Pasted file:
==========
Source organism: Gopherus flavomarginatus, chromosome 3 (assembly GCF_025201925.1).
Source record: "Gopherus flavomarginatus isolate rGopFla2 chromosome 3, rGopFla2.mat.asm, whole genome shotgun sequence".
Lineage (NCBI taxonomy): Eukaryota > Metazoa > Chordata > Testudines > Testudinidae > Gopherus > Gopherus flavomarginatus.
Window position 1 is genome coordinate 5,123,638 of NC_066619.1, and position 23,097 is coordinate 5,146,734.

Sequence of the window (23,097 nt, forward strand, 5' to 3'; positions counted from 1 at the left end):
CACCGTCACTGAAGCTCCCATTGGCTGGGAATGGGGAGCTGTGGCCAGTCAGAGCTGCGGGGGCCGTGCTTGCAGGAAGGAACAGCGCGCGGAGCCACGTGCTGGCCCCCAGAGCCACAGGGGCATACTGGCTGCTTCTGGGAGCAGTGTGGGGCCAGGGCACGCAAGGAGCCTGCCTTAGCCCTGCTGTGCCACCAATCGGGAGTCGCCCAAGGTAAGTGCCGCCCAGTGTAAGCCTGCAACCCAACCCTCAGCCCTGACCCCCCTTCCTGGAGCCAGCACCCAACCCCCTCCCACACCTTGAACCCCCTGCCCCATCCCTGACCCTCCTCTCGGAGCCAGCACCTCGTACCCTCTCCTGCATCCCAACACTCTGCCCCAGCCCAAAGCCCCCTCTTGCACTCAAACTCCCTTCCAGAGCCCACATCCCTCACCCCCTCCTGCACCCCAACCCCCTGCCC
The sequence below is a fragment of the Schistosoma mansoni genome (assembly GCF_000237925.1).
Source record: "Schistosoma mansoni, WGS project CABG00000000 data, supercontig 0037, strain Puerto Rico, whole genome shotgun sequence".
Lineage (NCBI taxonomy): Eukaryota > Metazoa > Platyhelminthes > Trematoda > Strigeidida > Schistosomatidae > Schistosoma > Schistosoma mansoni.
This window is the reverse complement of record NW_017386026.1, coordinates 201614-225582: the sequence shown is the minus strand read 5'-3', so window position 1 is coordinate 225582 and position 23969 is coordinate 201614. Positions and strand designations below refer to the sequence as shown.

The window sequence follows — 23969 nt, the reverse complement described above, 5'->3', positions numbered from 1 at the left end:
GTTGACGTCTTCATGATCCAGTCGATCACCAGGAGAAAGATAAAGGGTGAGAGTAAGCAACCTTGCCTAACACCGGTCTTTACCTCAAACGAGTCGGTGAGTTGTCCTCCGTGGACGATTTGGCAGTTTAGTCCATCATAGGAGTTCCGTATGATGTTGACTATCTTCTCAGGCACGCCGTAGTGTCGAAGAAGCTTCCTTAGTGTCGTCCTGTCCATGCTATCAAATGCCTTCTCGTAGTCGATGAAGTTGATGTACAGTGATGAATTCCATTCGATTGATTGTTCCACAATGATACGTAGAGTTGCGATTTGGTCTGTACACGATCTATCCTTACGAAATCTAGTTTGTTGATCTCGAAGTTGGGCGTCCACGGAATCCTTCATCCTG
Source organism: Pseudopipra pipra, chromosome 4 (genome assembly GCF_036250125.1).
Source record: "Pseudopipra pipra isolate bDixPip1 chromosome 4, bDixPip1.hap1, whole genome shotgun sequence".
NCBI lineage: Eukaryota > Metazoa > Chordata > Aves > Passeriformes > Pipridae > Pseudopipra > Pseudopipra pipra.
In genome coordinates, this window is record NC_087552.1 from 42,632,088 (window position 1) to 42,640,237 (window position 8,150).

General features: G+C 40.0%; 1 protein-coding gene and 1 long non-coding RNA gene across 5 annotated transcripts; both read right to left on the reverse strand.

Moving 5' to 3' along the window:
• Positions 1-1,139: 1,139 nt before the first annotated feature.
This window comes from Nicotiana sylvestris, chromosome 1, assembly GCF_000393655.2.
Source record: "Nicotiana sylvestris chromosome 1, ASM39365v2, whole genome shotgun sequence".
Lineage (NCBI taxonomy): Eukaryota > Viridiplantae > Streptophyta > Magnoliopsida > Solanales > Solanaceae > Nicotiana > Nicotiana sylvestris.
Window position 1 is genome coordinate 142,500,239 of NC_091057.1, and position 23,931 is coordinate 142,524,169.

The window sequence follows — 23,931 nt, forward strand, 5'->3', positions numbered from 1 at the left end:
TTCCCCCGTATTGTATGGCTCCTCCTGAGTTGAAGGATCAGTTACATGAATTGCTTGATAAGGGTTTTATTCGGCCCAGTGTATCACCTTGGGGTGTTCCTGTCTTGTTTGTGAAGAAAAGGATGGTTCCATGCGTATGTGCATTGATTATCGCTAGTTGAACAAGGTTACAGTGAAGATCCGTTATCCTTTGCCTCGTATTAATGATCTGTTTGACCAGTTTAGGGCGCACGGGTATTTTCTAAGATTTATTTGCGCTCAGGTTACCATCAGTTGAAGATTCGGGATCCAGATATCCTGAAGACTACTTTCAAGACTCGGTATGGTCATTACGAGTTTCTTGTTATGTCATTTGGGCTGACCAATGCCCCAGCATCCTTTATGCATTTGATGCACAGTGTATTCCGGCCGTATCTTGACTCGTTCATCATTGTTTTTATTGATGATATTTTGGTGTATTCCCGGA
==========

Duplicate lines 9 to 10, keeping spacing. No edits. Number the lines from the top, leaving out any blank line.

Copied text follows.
Lineage (NCBI taxonomy): Eukaryota > Metazoa > Platyhelminthes > Trematoda > Strigeidida > Schistosomatidae > Schistosoma > Schistosoma mansoni.
This window is the reverse complement of record NW_017386026.1, coordinates 201614-225582: the sequence shown is the minus strand read 5'-3', so window position 1 is coordinate 225582 and position 23969 is coordinate 201614. Positions and strand designations below refer to the sequence as shown.